AARP Endorses Bipartisan Bill to Improve Care for People in Medicare

WASHINGTON–(ENEWSPF)–April 14, 2011.  AARP today announced its endorsement of the Improving Access to Medicare Coverage Act, a bipartisan bill in the House and Senate to help confront the large out-of-pocket costs people in Medicare can face as the result of a hospital observation stay.

The legislation, sponsored by Sens. John Kerry (D-MA) and Olympia Snowe (R-ME) and Reps. Joe Courtney (D-CT) and Tom Latham (R-IA), aims to make it easier for patients to qualify for Medicare coverage of skilled nursing care once they leave the hospital so they may receive essential follow-up care.

“Too many seniors are caught off guard by sky-high medical bills or risk being denied coverage altogether because of the little-known distinction between an inpatient hospital stay and hospital observation,” said AARP Executive Vice President Nancy LeaMond. “These costs add an unnecessary burden to people in Medicare who need vital follow-up care.”

To receive Medicare coverage of skilled nursing facility care, patients must have been admitted to the hospital as an inpatient for at least three consecutive days. Increasingly, however, hospitals are choosing to “observe” patients, rather than admit them. As a result, some patients have been saddled with high out-of-pocket costs for follow-up care, or have gone without care altogether. The legislation aims to offer patients relief by applying time in the hospital under observation toward the three-day requirement for Medicare coverage of skilled nursing care and would establish a 90-day appeal period for people who have a qualifying hospital stay and have been denied skilled nursing facility care after January 1, 2011.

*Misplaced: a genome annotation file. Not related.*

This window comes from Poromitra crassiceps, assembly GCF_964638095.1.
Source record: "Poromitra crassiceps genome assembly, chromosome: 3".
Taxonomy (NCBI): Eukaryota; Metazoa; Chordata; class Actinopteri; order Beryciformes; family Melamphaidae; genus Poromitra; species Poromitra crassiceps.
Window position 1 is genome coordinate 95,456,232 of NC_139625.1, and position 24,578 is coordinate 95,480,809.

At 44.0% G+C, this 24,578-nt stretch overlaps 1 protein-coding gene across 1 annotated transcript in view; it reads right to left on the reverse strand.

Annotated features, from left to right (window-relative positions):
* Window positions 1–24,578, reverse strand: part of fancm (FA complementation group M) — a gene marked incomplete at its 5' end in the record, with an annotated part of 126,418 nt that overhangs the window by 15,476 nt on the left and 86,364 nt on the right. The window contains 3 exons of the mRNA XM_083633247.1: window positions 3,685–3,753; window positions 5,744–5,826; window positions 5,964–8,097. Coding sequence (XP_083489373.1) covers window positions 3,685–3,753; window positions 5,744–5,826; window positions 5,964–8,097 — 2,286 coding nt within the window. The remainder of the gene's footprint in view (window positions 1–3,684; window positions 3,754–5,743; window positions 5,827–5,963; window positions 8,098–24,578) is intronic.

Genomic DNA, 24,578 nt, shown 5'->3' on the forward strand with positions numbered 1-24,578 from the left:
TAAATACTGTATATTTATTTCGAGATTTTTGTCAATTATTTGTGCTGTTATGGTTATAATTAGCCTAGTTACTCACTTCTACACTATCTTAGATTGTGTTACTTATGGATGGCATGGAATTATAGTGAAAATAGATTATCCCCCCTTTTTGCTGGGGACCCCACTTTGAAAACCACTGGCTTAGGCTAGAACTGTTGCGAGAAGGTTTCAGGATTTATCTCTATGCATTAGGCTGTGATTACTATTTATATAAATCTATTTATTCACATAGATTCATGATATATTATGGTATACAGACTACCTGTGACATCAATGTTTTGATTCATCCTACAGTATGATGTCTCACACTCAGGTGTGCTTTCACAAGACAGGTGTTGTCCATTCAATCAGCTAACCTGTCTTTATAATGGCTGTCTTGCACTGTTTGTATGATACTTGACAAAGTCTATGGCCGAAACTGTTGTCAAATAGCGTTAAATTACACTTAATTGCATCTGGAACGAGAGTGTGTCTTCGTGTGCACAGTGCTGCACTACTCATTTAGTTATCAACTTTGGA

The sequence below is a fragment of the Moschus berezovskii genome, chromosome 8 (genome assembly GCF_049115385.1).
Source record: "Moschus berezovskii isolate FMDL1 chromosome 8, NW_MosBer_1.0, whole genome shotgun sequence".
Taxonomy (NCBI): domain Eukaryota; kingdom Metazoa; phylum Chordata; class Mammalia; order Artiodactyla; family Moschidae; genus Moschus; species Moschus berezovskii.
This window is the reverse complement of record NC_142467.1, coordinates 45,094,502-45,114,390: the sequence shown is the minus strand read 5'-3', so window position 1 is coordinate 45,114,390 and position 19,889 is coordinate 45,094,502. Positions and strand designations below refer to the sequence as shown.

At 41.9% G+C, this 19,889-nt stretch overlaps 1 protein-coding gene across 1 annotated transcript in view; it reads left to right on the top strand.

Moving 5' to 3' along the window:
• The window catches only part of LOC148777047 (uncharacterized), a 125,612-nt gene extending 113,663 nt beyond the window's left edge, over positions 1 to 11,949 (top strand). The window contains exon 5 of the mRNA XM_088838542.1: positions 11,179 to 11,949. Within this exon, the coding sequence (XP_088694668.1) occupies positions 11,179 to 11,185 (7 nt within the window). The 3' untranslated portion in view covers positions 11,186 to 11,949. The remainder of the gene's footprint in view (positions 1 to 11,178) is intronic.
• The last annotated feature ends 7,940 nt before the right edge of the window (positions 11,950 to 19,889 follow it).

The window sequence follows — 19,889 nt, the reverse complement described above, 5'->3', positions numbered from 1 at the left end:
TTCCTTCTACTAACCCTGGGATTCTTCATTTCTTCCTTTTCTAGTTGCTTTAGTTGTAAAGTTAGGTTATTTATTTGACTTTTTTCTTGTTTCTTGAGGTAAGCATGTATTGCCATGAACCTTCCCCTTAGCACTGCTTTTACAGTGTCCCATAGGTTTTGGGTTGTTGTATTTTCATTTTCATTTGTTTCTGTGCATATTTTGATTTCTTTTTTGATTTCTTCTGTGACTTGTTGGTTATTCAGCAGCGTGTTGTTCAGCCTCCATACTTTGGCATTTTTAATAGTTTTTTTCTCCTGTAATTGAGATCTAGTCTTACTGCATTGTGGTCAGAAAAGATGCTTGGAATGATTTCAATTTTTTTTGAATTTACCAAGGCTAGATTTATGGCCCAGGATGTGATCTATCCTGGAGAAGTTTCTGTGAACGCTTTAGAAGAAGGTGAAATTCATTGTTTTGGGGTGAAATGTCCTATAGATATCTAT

In a letter to the lawmakers sponsoring the bill, AARP noted the legislation would help some people in Medicare receive the services they need and reduce their out-of-pocket expenses.

“We’re pleased to see these members of Congress work collaboratively to ease the burden on Medicare patients and overcome the partisanship that has too often stalled progress in Washington,” said LeaMond. “We are happy to work with lawmakers on both sides of the aisle to improve health care delivery for older Americans.”